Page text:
On August 22, 2011, Judge William H. Pauley III of the Southern District of New York ruled that cloud-based music storage services are entitled to substantial protection under the Digital Millennium Copyright Act (“DMCA”). (Cloud computing offers computation, storage and other services that do not require end-user knowledge of how the system works, much like the use of electricity in one’s home does not require that a homeowner understand the electrical grid that supplies the electricity.)

Defendant MP3tunes created a system that allowed its users to search and download free MP3s from third-party sites. Its service allowed users to store downloaded music in private accounts and stream it on any device. At the same time, MP3tunes.com enforced policies prohibiting the use of its services by persons who had repeatedly downloaded music unlawfully and uploaded it to their accounts.

Notwithstanding that policy, the EMI Group brought suit because users of MP3tunes.com’s services were, predictably, downloading its music, which was not being offered for free. EMI sent “takedown notices” to MP3tunes.com under OCILLA (the “Online Copyright Infringement Liability Limitation Act”) and alleged that MP3tunes.com was liable for infringing the 472 songs that it failed to remove after receiving the notices. Under OCILLA, that was a given. Notably, though, EMI also sought to impose liability based on the unlawful downloading of files as to which it had never sent takedown notices. EMI alleged that 3,189 sound recordings, 562 musical compositions, and 328 images of album cover art had been infringed and that MP3tunes.com was liable because it was well aware that its services were being used for unlawful purposes.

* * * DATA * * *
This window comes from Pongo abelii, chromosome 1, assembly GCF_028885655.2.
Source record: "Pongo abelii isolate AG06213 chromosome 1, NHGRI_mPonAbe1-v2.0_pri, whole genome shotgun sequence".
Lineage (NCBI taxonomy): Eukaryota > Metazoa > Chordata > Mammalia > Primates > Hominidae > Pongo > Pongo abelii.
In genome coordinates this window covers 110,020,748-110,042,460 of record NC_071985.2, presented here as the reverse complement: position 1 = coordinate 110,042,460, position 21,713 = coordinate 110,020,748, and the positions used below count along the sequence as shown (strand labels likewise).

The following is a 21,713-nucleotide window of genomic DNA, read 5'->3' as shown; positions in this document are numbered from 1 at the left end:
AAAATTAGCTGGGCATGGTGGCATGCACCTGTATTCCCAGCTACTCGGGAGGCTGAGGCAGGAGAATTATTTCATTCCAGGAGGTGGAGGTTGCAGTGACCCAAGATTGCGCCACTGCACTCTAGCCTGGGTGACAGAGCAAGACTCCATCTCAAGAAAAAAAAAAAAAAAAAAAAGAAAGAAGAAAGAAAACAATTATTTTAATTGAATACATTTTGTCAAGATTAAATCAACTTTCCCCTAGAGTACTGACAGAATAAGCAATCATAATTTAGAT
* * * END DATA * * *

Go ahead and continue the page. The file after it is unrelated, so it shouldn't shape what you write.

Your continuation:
Rejecting that argument, the court held that MP3tunes.com had no duty to search for instances of copyright infringement: “While a reasonable person might conclude after some investigation that the websites used by MP3tunes executives were not authorized to distribute EMI’s copyrighted works, the DMCA does not place the burden of investigation on the internet service provider.” The court further observed that “[i]f enabling a party to download infringing material was sufficient to create liability, then even search engines like Google or Yahoo! would be without DMCA protection.” Accordingly, MP3tunes.com was liable only for the pirated works it failed to remove after receiving takedown letters. See Capitol Records, Inc. v. MP3tunes, LLC, No. 07 Civ. 9931 (WHP), 2011 WL 366735, 2011 LEXIS 93351 (S.D.N.Y. Aug. 22, 2011).